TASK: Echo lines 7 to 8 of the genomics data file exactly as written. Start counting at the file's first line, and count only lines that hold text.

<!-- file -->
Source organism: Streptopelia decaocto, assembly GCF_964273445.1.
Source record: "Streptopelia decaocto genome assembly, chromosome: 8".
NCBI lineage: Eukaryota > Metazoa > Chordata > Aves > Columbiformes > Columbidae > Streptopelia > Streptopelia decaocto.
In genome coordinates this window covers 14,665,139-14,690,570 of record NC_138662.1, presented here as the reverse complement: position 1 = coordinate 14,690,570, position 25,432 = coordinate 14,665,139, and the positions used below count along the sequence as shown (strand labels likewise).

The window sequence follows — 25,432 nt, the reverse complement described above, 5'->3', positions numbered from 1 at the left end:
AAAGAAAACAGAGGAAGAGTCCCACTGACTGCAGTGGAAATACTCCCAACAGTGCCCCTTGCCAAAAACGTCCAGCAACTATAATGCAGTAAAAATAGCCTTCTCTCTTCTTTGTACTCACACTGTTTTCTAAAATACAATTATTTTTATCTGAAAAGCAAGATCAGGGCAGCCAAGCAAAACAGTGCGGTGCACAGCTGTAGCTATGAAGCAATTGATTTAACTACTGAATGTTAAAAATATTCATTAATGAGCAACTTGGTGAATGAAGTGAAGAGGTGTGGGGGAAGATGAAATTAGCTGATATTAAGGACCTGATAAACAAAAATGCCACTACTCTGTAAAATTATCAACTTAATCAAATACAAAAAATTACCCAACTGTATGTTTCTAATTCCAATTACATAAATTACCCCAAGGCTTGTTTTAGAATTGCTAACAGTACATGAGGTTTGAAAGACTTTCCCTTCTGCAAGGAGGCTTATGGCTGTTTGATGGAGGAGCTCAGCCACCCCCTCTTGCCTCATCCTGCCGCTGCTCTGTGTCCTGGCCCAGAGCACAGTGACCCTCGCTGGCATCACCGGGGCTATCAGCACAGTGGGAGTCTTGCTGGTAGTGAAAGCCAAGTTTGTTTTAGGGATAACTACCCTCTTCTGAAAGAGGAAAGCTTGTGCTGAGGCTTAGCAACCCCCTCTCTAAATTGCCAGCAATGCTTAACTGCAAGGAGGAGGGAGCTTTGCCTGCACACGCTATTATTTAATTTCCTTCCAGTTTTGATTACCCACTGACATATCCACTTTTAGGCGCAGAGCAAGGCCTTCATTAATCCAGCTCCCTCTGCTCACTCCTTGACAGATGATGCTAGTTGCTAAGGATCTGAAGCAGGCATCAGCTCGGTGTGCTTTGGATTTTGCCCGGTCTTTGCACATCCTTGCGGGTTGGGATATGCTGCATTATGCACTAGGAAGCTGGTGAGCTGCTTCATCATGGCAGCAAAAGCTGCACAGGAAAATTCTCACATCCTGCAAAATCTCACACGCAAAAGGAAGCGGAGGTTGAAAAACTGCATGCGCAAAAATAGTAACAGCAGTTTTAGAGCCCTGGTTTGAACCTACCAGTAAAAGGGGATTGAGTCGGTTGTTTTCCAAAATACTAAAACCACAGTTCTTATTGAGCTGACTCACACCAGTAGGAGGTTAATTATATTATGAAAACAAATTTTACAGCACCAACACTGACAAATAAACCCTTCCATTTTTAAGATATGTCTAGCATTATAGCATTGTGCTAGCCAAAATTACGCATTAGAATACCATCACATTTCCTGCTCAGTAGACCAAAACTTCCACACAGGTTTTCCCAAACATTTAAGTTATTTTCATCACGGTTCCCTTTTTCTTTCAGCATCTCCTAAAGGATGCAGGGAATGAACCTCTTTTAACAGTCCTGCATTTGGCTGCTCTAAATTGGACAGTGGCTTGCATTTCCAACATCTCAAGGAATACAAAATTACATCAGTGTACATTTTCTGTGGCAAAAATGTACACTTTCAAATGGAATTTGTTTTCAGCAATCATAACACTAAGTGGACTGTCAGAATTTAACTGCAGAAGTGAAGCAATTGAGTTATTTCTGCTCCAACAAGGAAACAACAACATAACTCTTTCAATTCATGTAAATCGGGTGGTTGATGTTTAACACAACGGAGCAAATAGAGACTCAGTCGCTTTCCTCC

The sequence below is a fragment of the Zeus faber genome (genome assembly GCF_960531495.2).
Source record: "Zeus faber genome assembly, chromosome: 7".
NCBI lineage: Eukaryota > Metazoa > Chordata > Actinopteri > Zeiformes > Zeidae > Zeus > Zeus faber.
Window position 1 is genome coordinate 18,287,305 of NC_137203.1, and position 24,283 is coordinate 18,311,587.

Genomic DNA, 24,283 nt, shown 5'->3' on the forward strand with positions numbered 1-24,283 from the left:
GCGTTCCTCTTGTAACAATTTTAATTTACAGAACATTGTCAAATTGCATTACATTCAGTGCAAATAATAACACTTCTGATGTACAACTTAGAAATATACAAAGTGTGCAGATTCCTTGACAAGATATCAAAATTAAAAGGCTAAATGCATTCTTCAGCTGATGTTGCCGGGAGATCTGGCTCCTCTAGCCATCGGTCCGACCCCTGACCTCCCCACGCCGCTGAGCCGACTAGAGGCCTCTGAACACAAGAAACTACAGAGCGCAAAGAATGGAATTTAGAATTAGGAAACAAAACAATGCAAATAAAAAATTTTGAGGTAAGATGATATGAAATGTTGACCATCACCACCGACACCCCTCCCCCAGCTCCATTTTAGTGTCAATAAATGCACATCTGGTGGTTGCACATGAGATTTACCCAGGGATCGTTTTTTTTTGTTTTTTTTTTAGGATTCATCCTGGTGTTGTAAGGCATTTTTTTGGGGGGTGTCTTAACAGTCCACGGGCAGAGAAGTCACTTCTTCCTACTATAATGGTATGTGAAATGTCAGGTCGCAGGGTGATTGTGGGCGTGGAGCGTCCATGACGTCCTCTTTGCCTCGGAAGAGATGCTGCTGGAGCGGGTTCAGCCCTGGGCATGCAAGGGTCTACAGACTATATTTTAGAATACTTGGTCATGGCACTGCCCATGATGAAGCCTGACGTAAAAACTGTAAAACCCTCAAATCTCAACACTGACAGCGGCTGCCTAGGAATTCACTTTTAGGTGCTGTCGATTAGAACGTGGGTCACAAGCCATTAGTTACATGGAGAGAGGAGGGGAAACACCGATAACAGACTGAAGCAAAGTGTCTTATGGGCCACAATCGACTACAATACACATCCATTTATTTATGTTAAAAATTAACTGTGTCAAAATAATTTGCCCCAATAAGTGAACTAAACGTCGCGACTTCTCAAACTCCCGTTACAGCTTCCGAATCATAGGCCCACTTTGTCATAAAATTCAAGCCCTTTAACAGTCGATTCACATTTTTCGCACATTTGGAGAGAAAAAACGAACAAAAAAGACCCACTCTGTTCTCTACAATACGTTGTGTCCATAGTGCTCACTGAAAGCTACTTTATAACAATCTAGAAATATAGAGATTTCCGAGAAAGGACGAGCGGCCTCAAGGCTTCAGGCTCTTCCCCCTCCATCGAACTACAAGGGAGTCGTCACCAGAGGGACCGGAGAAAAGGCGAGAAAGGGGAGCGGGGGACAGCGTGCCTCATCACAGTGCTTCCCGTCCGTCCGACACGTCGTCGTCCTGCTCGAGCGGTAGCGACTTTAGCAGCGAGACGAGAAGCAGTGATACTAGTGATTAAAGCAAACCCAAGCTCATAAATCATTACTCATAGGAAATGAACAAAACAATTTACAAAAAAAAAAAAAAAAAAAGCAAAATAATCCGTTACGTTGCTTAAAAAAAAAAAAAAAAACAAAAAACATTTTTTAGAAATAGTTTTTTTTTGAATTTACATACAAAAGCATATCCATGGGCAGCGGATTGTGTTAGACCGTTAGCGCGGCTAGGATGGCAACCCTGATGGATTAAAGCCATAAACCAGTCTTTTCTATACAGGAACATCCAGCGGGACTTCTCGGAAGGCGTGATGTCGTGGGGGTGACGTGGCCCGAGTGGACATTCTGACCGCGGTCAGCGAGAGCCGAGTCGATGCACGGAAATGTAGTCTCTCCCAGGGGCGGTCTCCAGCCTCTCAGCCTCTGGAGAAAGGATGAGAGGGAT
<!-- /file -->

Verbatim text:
The sequence below is a fragment of the Zeus faber genome (genome assembly GCF_960531495.2).
Source record: "Zeus faber genome assembly, chromosome: 7".